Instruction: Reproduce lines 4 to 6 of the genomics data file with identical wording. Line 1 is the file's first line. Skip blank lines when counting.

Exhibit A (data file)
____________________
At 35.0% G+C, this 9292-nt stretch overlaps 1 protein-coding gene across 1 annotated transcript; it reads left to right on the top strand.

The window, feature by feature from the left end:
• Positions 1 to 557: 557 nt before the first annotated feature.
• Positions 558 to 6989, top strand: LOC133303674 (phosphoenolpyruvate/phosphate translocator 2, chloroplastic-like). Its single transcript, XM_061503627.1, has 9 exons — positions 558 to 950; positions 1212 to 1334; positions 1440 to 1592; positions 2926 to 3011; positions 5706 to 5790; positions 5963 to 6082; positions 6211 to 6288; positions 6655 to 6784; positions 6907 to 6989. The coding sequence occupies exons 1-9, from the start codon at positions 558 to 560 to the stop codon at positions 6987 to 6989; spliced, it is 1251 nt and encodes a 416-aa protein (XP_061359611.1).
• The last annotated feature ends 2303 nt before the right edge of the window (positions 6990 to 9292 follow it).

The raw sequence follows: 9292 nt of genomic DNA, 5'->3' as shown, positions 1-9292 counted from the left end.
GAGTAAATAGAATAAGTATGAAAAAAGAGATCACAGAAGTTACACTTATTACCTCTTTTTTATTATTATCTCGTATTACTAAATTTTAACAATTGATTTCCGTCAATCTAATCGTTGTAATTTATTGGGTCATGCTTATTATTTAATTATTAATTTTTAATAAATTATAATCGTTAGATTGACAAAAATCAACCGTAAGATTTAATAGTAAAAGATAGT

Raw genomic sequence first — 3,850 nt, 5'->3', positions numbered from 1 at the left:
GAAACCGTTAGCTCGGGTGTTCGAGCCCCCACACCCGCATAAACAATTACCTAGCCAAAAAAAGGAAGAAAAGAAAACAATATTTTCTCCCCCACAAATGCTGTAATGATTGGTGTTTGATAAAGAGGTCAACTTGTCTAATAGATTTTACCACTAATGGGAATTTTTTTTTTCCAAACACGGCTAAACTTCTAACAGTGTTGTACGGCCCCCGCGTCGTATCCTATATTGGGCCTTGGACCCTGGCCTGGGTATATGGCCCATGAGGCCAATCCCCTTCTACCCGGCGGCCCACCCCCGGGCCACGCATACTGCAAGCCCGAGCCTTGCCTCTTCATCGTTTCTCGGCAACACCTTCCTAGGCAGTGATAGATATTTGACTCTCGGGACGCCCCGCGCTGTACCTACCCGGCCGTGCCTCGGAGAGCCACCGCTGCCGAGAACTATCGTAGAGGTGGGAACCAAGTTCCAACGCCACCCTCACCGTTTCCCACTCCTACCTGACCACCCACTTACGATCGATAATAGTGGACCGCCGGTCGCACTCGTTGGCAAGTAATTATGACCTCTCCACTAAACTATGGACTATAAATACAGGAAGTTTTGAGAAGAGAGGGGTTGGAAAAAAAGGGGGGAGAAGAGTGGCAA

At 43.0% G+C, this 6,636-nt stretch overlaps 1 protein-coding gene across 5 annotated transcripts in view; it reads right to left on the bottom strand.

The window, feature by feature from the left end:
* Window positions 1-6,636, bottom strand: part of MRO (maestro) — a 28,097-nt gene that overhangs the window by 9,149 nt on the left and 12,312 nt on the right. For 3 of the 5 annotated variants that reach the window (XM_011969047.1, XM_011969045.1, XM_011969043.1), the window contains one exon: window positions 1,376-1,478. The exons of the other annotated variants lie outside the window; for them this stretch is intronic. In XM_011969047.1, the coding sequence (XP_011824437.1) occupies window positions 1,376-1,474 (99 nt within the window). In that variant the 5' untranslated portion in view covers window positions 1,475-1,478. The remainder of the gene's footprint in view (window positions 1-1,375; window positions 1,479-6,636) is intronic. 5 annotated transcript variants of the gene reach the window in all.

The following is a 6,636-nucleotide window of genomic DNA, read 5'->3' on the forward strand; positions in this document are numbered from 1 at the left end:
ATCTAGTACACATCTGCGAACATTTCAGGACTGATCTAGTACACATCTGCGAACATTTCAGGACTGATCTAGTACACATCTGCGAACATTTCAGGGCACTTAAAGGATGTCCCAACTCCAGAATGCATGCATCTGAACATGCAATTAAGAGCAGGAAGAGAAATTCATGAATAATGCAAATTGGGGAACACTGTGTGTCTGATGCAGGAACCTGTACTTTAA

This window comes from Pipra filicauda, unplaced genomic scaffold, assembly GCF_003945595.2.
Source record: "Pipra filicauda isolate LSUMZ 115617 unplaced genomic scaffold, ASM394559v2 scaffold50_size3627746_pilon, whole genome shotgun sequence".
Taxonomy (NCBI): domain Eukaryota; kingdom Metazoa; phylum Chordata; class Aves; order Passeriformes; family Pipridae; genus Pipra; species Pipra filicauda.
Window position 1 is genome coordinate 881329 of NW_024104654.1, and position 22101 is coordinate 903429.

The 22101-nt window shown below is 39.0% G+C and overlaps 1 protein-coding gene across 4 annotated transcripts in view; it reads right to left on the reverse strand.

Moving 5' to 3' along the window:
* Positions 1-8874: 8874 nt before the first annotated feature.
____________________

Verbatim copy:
• Positions 558 to 6989, top strand: LOC133303674 (phosphoenolpyruvate/phosphate translocator 2, chloroplastic-like). Its single transcript, XM_061503627.1, has 9 exons — positions 558 to 950; positions 1212 to 1334; positions 1440 to 1592; positions 2926 to 3011; positions 5706 to 5790; positions 5963 to 6082; positions 6211 to 6288; positions 6655 to 6784; positions 6907 to 6989. The coding sequence occupies exons 1-9, from the start codon at positions 558 to 560 to the stop codon at positions 6987 to 6989; spliced, it is 1251 nt and encodes a 416-aa protein (XP_061359611.1).
• The last annotated feature ends 2303 nt before the right edge of the window (positions 6990 to 9292 follow it).

The raw sequence follows: 9292 nt of genomic DNA, 5'->3' as shown, positions 1-9292 counted from the left end.